Statement by Mr. Ruud Lubbers, United Nations High Commissioner for Refugees, at the Third United Nations Conference on Least Developed Countries, Brussels, 14 May 2001
(Check against delivery)
Ladies and Gentlemen,
I am honoured to be here at this Conference and to use this forum to call on you to think of refugees in a broader perspective: not just as a humanitarian issue, and as beneficiaries of humanitarian aid; but as potential contributors to building peace and promoting development, not just in their countries of asylum, but on return to their homes.
Madame Chair, in introducing this segment of this afternoon's debate, you made reference to my past career as a Prime Minister and what lessons I could bring to the discussion on the issue of governance. This I would like to do, but I am here to speak in my capacity as High Commissioner for Refugees.
Firstly, some passing remarks on refugees and governance. To talk of refugees in the context of governance is somewhat strange: refugees are refugees, precisely because they are without a national government to care for them. They are the result of poor governance. It is the obligation, duty and mission of my Office to take care of them with the support of host governments and the international community. But it is also my duty to plead that they be treated with respect and that their potential as development partners, albeit modest, is taken into account and used.
I do not want to underestimate the humanitarian and security issues related to the presence of refugees in hosting countries: issues such as the security and neutrality of refugee camps; that camps be located away from borders and that they do not become bases for incursions into neighbouring countries. These are important and relevant issues and I feel that substantial progress is being made on them.
What I want to do today is to ask you to think again and differently about how we might best take care of refugees, especially in the LDCs, so as to involve refugees in taking care of themselves and as contributors to the development needs of LDCs.
The issue is not peripheral to the development needs of LDCs. A satellite snapshot showing the demographic profile of LDCs, especially in Africa, would highlight the extent to which refugees are a substantial part of the life of LDCs, also impacting on the local populations of these countries.
We need a different perspective when we talk of refugees in LDCs. They should not just be recipients of humanitarian aid, but we have to look at their potential as human capital to contribute to peace building and development.
The reality is that in many LDCs, development will not be possible without making use of the human capacity of refugees and internally displaced persons (IDPs) to help with the development challenge. Development must take into account the realities on the ground. One such reality is the presence of refugees and IDPs in many LDCs. This is the challenge. Responding to the challenge will not be easy. But it must be systematic.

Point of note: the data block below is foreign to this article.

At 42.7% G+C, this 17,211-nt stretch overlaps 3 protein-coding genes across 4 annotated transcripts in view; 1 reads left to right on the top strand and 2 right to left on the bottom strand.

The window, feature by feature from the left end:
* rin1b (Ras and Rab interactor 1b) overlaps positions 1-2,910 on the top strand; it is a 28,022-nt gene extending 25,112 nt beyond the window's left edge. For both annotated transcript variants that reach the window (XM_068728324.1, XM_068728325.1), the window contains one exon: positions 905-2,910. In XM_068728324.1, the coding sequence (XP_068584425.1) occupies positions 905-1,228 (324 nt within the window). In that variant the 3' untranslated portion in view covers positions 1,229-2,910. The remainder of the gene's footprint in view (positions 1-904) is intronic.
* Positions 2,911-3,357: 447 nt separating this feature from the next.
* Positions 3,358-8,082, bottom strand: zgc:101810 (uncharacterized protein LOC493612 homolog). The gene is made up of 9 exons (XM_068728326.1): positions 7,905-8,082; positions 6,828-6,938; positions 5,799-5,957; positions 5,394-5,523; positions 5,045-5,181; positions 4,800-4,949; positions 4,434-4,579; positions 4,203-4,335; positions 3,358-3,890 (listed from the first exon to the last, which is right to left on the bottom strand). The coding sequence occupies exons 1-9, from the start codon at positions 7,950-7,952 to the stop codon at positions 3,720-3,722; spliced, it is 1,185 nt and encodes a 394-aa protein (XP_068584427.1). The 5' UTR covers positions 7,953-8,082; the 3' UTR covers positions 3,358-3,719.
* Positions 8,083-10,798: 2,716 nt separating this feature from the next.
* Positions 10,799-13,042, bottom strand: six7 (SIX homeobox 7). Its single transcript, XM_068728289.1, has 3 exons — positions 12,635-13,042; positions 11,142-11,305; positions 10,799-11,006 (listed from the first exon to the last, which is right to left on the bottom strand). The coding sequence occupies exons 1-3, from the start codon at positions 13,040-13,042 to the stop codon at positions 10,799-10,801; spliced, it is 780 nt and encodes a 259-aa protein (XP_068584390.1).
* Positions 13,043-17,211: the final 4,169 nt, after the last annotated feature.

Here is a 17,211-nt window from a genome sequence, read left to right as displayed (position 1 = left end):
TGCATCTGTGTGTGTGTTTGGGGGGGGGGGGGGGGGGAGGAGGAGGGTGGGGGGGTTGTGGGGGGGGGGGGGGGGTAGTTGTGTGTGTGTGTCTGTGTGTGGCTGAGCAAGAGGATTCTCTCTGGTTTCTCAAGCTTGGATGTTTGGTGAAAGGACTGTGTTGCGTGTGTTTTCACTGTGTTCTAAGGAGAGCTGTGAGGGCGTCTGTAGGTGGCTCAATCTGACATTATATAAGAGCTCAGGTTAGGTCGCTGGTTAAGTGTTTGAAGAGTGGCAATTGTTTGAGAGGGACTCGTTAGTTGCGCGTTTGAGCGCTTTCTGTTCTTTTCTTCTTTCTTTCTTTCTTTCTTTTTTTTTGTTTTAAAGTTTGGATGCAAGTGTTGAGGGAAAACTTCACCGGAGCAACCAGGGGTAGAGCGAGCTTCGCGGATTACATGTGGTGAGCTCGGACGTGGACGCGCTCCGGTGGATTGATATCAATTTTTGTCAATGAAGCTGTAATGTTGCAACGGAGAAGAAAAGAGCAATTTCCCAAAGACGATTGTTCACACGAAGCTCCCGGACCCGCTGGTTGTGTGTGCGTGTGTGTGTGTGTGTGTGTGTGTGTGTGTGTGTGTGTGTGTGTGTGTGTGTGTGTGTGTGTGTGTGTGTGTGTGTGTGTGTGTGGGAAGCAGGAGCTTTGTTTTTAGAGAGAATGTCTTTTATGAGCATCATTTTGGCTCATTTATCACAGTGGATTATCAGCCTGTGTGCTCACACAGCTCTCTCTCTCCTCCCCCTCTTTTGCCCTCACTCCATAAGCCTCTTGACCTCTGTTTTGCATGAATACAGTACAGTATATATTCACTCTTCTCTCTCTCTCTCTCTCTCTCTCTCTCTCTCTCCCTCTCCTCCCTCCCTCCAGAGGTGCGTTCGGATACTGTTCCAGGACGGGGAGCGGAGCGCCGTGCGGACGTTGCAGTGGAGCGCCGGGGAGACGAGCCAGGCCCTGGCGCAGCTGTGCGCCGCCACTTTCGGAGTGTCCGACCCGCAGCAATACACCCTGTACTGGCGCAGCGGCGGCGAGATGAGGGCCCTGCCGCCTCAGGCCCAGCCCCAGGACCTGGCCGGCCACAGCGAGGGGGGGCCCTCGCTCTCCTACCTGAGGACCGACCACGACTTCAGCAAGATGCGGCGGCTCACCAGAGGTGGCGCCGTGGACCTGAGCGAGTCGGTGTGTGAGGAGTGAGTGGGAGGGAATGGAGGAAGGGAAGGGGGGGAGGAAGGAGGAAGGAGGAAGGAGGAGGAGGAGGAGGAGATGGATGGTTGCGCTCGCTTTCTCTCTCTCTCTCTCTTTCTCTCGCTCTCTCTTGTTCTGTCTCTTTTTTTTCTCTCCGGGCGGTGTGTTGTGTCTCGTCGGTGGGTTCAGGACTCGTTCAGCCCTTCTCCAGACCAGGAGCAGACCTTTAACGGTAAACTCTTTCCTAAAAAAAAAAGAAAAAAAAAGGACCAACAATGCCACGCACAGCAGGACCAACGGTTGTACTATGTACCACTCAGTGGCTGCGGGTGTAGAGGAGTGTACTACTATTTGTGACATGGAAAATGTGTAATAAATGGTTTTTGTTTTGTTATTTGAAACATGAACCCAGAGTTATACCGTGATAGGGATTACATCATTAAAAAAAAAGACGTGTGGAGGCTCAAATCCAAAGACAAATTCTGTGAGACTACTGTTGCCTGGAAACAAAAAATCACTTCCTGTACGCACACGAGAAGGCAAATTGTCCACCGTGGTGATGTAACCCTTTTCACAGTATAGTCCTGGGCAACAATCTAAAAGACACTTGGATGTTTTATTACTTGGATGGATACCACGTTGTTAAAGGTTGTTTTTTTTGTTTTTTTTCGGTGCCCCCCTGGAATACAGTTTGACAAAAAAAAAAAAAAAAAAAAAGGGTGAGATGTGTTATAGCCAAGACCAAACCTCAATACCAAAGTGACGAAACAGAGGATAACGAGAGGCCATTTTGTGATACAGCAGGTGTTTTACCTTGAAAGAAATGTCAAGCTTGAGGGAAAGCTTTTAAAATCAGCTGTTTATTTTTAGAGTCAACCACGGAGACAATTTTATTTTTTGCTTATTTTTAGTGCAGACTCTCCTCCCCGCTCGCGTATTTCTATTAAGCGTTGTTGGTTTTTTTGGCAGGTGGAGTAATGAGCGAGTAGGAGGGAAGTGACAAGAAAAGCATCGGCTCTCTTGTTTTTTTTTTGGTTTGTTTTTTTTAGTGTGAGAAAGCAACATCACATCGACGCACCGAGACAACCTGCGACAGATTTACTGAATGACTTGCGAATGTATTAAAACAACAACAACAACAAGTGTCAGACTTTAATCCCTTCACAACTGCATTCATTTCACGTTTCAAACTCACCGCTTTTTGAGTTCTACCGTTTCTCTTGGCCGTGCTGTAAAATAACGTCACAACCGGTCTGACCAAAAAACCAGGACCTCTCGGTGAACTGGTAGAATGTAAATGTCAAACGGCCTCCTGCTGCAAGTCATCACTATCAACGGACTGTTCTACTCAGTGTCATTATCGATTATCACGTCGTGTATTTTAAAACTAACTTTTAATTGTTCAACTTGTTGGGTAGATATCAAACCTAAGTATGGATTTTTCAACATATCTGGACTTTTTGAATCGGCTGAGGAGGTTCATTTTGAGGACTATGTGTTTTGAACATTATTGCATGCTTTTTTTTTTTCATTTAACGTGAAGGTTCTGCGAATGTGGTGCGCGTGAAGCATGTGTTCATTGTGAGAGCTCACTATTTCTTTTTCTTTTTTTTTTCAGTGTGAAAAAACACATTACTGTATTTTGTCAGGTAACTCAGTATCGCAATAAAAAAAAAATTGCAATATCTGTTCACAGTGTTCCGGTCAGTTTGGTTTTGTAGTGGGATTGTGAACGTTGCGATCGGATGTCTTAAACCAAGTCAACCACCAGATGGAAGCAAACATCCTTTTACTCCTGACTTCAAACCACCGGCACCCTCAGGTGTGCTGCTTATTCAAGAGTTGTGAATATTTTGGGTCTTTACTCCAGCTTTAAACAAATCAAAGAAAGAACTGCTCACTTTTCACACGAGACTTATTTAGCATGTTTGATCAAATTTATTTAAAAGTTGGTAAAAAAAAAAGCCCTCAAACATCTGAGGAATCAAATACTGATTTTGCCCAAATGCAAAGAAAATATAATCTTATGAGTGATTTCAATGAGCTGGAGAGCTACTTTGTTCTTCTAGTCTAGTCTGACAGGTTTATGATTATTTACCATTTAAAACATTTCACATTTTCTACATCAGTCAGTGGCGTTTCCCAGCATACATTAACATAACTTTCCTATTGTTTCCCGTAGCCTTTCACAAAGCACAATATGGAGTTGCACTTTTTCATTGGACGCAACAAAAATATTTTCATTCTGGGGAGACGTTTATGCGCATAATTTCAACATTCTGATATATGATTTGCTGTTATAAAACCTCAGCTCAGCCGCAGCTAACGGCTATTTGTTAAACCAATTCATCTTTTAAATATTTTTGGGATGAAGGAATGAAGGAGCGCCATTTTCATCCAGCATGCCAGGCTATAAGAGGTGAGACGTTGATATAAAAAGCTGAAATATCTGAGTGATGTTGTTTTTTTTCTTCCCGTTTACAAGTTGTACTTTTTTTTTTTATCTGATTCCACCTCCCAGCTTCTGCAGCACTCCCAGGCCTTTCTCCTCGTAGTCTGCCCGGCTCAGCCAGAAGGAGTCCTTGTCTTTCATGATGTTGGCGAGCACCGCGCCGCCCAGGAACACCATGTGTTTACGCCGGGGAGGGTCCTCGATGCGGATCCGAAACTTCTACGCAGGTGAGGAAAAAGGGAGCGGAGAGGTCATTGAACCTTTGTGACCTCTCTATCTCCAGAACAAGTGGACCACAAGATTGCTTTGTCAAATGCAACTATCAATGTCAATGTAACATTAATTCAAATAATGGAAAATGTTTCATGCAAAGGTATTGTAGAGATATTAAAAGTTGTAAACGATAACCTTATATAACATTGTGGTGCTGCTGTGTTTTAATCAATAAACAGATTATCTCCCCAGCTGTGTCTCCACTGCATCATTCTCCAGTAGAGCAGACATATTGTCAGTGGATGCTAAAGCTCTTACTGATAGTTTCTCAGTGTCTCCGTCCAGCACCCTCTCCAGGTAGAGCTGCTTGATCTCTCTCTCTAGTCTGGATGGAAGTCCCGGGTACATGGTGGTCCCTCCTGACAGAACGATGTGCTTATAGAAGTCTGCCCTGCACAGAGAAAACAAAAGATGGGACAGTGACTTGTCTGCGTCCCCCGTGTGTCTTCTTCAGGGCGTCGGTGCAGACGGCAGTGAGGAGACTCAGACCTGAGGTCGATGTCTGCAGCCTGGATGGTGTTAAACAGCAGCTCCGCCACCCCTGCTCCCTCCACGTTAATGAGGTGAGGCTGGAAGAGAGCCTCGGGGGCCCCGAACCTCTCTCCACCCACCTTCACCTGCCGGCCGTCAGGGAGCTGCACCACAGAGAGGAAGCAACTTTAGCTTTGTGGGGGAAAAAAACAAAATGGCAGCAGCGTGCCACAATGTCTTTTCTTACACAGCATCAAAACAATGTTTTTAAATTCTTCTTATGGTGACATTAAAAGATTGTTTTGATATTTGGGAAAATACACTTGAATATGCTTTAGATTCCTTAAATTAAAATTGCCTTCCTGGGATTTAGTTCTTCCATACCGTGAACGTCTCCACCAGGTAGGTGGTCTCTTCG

I would like to invite you to rethink the relationship of refugees to development and to express our new thinking in ways that are reflected in our multilateral and bilateral development systems. Such facile statements as: development assistance is long-term; humanitarian assistance is short-term, need to be re-thought. Frankly, this approach is condescending to the refugees and shows no respect for their potential contribution to the development of the countries where they have found refuge. LDCs need to take ownership of this issue and tap the development potential of refugees. Development Ministers in donor countries need to look at the refugee issue in the longer-term.
As I said earlier, if there is to be any change in our approach to refugees, this has to be reflected in our systems and in the way we give and use development aid. On behalf of the refugees, I say to you today: Thank you for your humanitarian aid. This is appreciated. But it is not enough to bring about a real change in the situation prevailing in the LDCs. Change the system.
Here I would like to propose that development funds should allocate or "ear-mark" a modest percentage to the inter-related issues of refugees, internally displaced and affected local populations. This percentage could be differentiated by region. It would be only released when projects are proposed for spending the earmarked funds in specific situations where there are the inter-connected issues of refugees, internally displaced and the affected local population.
In this way, we could use the enormous capacity of refugees and internally displaced, especially of women, to be agents of change for peace and development. In line with this, full use should be made of the existing arrangements of the ACP-EU Partnership Agreement between African, Caribbean and Pacific States and the European Community and its Member States; these arrangements include provisions for addressing the needs arising from the displacement of people.